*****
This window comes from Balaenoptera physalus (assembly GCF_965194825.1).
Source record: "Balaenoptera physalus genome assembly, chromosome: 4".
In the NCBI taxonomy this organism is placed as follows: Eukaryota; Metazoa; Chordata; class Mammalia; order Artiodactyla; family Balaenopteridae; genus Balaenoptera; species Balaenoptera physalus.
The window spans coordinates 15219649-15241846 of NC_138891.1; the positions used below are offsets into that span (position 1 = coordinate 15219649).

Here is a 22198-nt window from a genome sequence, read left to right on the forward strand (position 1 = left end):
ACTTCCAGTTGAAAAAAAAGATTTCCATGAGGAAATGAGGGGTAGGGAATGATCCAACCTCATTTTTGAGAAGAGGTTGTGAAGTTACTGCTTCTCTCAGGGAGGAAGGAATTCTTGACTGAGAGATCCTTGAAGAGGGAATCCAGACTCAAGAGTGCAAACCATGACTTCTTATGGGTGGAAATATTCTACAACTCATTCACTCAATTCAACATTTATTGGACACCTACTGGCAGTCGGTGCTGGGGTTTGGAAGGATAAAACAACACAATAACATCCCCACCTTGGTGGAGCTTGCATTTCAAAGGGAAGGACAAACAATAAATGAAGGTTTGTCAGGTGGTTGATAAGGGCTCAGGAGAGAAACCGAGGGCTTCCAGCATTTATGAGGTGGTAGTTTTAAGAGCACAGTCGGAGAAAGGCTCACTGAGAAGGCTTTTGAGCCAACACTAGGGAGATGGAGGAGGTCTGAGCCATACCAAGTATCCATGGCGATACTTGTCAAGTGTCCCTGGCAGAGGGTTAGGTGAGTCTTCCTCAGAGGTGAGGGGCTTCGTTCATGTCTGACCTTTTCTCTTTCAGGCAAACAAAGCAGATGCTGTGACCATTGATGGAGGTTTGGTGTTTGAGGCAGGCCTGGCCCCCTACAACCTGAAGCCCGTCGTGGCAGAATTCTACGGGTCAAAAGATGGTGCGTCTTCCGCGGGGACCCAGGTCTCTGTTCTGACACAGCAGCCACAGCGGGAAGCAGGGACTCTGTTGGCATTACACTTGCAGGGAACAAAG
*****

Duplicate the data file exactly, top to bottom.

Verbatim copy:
This window comes from Balaenoptera physalus (assembly GCF_965194825.1).
Source record: "Balaenoptera physalus genome assembly, chromosome: 4".
In the NCBI taxonomy this organism is placed as follows: Eukaryota; Metazoa; Chordata; class Mammalia; order Artiodactyla; family Balaenopteridae; genus Balaenoptera; species Balaenoptera physalus.
The window spans coordinates 15219649-15241846 of NC_138891.1; the positions used below are offsets into that span (position 1 = coordinate 15219649).

Here is a 22198-nt window from a genome sequence, read left to right on the forward strand (position 1 = left end):
ACTTCCAGTTGAAAAAAAAGATTTCCATGAGGAAATGAGGGGTAGGGAATGATCCAACCTCATTTTTGAGAAGAGGTTGTGAAGTTACTGCTTCTCTCAGGGAGGAAGGAATTCTTGACTGAGAGATCCTTGAAGAGGGAATCCAGACTCAAGAGTGCAAACCATGACTTCTTATGGGTGGAAATATTCTACAACTCATTCACTCAATTCAACATTTATTGGACACCTACTGGCAGTCGGTGCTGGGGTTTGGAAGGATAAAACAACACAATAACATCCCCACCTTGGTGGAGCTTGCATTTCAAAGGGAAGGACAAACAATAAATGAAGGTTTGTCAGGTGGTTGATAAGGGCTCAGGAGAGAAACCGAGGGCTTCCAGCATTTATGAGGTGGTAGTTTTAAGAGCACAGTCGGAGAAAGGCTCACTGAGAAGGCTTTTGAGCCAACACTAGGGAGATGGAGGAGGTCTGAGCCATACCAAGTATCCATGGCGATACTTGTCAAGTGTCCCTGGCAGAGGGTTAGGTGAGTCTTCCTCAGAGGTGAGGGGCTTCGTTCATGTCTGACCTTTTCTCTTTCAGGCAAACAAAGCAGATGCTGTGACCATTGATGGAGGTTTGGTGTTTGAGGCAGGCCTGGCCCCCTACAACCTGAAGCCCGTCGTGGCAGAATTCTACGGGTCAAAAGATGGTGCGTCTTCCGCGGGGACCCAGGTCTCTGTTCTGACACAGCAGCCACAGCGGGAAGCAGGGACTCTGTTGGCATTACACTTGCAGGGAACAAAG